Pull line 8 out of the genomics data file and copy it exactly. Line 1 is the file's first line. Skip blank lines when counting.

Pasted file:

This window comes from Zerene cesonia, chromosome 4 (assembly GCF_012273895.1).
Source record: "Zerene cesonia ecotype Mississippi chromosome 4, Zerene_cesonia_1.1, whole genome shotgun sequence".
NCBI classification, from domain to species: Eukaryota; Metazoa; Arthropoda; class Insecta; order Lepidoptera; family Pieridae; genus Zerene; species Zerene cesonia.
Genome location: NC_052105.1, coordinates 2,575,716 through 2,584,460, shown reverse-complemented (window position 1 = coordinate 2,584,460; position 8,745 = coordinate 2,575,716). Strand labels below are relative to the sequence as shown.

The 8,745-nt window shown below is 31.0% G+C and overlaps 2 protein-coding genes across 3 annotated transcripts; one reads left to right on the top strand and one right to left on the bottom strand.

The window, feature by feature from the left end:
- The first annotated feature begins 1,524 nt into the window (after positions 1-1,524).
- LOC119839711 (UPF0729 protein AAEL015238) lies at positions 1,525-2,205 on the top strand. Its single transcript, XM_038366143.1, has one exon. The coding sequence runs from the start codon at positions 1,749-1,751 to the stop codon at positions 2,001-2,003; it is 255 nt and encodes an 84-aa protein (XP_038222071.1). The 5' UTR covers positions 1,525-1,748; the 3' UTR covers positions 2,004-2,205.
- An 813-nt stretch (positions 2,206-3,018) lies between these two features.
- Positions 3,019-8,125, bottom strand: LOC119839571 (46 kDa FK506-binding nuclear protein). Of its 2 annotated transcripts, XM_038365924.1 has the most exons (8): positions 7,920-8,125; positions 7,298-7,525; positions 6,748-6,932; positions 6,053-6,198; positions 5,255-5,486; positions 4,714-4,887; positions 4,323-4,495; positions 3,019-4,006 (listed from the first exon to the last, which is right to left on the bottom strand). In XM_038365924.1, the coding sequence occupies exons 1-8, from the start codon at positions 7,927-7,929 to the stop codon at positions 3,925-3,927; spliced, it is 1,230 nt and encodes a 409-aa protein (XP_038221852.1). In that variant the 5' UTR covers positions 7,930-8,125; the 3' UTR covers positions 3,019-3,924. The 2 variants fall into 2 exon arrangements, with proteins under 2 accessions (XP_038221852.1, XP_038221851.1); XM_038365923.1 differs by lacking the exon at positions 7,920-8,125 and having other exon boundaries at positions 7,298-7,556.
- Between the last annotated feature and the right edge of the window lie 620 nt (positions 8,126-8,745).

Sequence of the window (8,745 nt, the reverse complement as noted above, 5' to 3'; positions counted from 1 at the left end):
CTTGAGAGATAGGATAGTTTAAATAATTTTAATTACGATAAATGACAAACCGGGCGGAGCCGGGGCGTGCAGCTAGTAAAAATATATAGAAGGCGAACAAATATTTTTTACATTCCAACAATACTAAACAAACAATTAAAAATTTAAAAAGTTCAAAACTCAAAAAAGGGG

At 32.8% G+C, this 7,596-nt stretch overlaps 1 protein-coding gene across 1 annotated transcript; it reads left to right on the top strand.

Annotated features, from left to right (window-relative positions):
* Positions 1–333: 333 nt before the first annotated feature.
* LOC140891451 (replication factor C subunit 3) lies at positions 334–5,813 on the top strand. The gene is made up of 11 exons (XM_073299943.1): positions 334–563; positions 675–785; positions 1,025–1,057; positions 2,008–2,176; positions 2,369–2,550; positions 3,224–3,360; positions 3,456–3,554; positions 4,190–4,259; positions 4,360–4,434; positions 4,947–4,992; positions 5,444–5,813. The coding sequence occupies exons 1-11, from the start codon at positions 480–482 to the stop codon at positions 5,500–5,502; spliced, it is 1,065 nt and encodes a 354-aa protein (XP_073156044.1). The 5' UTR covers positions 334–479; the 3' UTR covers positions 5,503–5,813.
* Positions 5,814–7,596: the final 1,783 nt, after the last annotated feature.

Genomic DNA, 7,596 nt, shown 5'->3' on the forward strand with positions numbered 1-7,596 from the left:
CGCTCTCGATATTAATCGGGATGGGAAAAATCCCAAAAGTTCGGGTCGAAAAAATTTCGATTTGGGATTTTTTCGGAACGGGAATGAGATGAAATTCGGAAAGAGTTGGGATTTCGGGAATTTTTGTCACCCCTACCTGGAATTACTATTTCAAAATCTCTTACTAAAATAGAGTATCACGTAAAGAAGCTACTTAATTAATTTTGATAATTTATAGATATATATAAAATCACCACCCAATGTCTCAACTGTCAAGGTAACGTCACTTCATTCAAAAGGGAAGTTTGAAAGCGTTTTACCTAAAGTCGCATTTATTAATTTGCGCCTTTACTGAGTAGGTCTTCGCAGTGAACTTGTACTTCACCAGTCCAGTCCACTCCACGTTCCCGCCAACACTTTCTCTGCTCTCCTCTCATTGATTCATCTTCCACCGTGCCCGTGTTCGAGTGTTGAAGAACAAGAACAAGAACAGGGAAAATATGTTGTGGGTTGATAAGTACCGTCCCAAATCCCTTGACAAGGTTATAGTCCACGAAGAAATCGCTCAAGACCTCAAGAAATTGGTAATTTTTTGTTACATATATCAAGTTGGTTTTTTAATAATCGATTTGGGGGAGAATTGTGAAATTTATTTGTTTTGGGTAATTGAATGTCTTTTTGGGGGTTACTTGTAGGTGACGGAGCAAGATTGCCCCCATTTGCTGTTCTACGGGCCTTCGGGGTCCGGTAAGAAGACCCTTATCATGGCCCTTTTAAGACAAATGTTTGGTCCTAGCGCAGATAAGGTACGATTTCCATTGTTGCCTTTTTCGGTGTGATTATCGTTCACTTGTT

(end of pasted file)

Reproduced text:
- LOC119839711 (UPF0729 protein AAEL015238) lies at positions 1,525-2,205 on the top strand. Its single transcript, XM_038366143.1, has one exon. The coding sequence runs from the start codon at positions 1,749-1,751 to the stop codon at positions 2,001-2,003; it is 255 nt and encodes an 84-aa protein (XP_038222071.1). The 5' UTR covers positions 1,525-1,748; the 3' UTR covers positions 2,004-2,205.